All right, then. Let us look at a worst-case scenario:

  1. First, assume cable has become completely unbundled. That is, currently, to some degree the costs of delivering Dodgers (or Angels) content is borne upon people who never view those games. The most recent best-case scenario I was able to come up with was 111,000 average viewers in 2009, a number that might be low; roughly double it and round down to the nearest hundred thousand, and admit 200,000.
  2. Convert the $3 billion figure to an annual, non-increasing figure: $150M/year.
  3. Divide the second figure by the first, on the basis that no longer will anyone get a "free ride" from uninterested viewers. That yields $750/year.
I really don't care how much you like the Dodgers, that's a lot of revenue to expect to make. Some fraction of it could be recouped in advertising dollars, but it seems very rich to me.

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Angels Option Mike Trout, Brad Mills To AAA

Per Mike DiGiovanna, the Angels have optioned OF Mike Trout and LHP Brad Mills to AAA Salt Lake. Trout was hitting .167/.286/.167 in six major league spring training at-bats this year. Mills had a 1.43 ERA in four appearances (three starts) this spring, and 14.2 IP, walking four and striking out nine.

Update: I apparently missed that Trout had a viral infection that caused him to lose 20 lbs this spring, which almost certainly screwed him up. He has gained back 11.

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Jason Isringhausen Makes The 25-Man Roster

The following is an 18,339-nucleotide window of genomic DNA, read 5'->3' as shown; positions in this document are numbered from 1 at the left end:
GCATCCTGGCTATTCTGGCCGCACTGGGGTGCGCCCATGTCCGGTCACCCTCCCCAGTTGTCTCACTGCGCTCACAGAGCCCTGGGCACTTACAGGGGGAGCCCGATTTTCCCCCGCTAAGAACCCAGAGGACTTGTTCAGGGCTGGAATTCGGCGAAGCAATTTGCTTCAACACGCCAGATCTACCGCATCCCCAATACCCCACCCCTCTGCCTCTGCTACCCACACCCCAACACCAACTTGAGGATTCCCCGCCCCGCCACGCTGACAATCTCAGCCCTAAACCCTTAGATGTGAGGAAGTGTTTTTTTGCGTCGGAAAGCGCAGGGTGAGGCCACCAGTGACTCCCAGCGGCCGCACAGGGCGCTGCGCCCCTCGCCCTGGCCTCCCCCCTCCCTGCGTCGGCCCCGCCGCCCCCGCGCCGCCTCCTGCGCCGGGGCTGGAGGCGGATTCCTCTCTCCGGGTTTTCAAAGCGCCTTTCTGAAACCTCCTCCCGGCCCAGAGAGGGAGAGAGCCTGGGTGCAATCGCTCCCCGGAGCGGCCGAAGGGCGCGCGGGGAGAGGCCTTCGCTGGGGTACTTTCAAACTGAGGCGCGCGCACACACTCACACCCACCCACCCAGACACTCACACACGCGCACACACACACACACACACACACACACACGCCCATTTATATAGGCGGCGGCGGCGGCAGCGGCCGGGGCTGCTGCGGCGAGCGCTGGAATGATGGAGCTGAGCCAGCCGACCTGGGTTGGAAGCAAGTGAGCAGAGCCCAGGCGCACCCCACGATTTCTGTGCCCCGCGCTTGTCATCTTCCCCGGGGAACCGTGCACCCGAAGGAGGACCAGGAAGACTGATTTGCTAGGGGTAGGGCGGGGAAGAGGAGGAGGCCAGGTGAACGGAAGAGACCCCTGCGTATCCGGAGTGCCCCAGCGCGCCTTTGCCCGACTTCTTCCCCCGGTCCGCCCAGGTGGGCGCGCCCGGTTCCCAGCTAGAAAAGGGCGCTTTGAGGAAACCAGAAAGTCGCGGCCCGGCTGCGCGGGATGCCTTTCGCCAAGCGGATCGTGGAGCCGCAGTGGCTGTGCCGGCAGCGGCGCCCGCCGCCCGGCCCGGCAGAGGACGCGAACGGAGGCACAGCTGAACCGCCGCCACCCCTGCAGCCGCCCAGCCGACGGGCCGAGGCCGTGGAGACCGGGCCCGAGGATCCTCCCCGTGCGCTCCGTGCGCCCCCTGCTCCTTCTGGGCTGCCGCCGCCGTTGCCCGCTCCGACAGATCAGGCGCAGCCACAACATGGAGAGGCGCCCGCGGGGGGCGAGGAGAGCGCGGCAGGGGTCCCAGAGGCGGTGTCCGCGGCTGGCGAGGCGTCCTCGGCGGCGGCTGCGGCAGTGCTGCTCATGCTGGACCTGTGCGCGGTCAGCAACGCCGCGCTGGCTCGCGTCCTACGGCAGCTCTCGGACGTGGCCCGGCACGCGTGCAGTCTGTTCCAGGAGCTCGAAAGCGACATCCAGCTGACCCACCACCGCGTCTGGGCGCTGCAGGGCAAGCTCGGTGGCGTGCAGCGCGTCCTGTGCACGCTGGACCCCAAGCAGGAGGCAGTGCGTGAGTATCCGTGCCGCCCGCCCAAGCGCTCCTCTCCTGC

Jason Isringhausen has made the 25-man roster, according to a tweet by Mike DiGiovanna. He ended the game yesterday with a 6.35 ERA and three holds in spring training.

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Thursday, March 29, 2012

Report: Abreu To Cleveland Deal Near

CBS Sports' Jon Heyman reports that the Angels are near a deal to send Bobby Abreu to Cleveland, in which they will eat virtually all of his $9M salary for 2012.

Update 3/29: ESPN's Jim Bowden says there is no deal at present.

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Angels Major League Hitters Better Than Royals As Both Teams Batter Second-String Pitchers: Angels 11, Royals 8

Honest to God, I still have almost no idea who Eric Hurley is, save that he has done most of his baseballing in the minors, where he was an erstwhile first-rounder for Texas in 2004. He's apparently a survivor of shoulder surgery, a broken wrist, and a skull fracture from a line drive. Today, we may add to that (more) impressive score a survivor of the Royals lineup, for he coughed up a five spot (with two home runs) in the first inning while not looking especially useful. He didn't really look like a useful pitcher until the third, when he only faced four batters, but still, he walked a man, which isn't helping him towards his goal.